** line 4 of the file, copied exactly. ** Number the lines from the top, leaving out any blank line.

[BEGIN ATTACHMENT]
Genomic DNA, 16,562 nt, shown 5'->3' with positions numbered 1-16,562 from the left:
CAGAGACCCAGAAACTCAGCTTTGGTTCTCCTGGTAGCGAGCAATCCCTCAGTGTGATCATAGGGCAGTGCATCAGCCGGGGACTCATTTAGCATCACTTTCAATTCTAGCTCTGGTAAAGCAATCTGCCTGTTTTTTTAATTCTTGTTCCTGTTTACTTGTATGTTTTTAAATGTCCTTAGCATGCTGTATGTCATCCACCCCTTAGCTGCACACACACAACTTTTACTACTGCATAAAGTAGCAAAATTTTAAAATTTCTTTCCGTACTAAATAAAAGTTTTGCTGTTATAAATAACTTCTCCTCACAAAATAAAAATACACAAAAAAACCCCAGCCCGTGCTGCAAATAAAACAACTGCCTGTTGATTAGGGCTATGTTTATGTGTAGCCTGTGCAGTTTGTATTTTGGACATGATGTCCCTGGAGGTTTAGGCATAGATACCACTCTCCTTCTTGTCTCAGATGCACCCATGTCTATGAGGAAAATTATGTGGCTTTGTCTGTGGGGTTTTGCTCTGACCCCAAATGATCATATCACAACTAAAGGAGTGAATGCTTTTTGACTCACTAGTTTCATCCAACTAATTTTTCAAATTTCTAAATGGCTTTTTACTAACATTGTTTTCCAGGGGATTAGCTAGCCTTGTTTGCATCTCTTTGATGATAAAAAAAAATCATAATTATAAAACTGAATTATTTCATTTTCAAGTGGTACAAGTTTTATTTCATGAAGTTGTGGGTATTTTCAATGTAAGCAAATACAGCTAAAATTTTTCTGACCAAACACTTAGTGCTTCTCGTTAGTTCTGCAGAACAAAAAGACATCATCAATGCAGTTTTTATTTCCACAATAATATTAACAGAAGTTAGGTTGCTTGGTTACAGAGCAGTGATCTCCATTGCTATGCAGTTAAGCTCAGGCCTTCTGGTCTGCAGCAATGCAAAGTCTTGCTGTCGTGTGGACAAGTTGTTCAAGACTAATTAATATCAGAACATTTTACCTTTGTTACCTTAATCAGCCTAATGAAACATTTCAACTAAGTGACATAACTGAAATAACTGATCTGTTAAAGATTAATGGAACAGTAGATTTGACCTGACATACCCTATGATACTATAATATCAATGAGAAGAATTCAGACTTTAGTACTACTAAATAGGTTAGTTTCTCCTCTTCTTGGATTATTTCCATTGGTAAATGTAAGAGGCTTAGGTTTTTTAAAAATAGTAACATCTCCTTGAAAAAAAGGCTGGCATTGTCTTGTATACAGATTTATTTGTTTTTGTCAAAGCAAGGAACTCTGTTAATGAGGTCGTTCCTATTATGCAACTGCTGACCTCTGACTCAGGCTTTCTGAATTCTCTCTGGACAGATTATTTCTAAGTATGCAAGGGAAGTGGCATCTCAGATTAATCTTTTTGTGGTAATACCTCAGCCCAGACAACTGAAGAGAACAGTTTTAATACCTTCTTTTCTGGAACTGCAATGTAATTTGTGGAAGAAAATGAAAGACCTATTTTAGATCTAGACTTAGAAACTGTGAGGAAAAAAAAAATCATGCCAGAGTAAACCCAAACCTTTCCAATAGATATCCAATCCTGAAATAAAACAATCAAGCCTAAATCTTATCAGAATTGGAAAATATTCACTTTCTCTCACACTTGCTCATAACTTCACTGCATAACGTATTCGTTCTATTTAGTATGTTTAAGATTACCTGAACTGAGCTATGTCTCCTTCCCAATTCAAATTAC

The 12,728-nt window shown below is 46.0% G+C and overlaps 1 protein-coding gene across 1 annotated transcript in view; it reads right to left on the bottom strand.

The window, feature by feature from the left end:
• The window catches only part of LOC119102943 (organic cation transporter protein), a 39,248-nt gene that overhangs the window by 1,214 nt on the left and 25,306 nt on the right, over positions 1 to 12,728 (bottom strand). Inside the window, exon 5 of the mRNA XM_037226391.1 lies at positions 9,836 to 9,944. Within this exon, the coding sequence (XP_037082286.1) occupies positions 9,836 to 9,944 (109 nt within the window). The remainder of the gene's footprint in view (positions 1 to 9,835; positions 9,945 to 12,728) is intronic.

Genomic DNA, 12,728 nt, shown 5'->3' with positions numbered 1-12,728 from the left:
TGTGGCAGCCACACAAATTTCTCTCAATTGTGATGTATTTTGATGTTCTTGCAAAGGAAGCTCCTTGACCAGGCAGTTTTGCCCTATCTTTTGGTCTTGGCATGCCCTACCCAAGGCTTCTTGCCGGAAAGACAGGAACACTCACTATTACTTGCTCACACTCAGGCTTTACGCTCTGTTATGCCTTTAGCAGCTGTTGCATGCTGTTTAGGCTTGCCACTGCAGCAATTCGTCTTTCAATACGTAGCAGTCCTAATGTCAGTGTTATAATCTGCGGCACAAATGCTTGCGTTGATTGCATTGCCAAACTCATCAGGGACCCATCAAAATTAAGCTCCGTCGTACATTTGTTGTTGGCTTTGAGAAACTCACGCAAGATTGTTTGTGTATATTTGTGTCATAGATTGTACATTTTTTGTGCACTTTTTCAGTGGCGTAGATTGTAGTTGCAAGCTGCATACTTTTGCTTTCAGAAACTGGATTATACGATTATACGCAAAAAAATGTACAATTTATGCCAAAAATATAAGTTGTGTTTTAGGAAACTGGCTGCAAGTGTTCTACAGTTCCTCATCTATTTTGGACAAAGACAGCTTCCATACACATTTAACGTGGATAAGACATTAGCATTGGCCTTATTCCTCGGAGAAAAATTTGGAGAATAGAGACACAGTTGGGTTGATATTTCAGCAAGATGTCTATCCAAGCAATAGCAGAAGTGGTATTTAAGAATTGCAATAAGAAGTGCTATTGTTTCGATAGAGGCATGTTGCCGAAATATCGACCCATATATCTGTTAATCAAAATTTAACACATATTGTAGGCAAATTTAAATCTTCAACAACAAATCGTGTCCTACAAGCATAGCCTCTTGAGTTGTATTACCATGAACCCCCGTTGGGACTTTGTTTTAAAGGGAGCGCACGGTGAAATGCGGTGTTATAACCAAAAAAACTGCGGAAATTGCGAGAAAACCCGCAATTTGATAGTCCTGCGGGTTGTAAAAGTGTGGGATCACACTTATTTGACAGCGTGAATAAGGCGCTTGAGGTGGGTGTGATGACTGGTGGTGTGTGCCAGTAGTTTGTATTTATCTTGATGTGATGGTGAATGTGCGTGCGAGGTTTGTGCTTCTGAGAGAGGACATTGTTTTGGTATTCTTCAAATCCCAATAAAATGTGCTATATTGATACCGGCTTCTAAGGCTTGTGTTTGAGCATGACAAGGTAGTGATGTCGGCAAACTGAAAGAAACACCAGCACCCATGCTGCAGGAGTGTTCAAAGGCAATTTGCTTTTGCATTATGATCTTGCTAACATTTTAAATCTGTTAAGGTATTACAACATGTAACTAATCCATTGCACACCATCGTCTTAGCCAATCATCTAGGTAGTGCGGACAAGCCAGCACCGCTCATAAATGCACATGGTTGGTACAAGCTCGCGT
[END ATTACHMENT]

The window, feature by feature from the left end: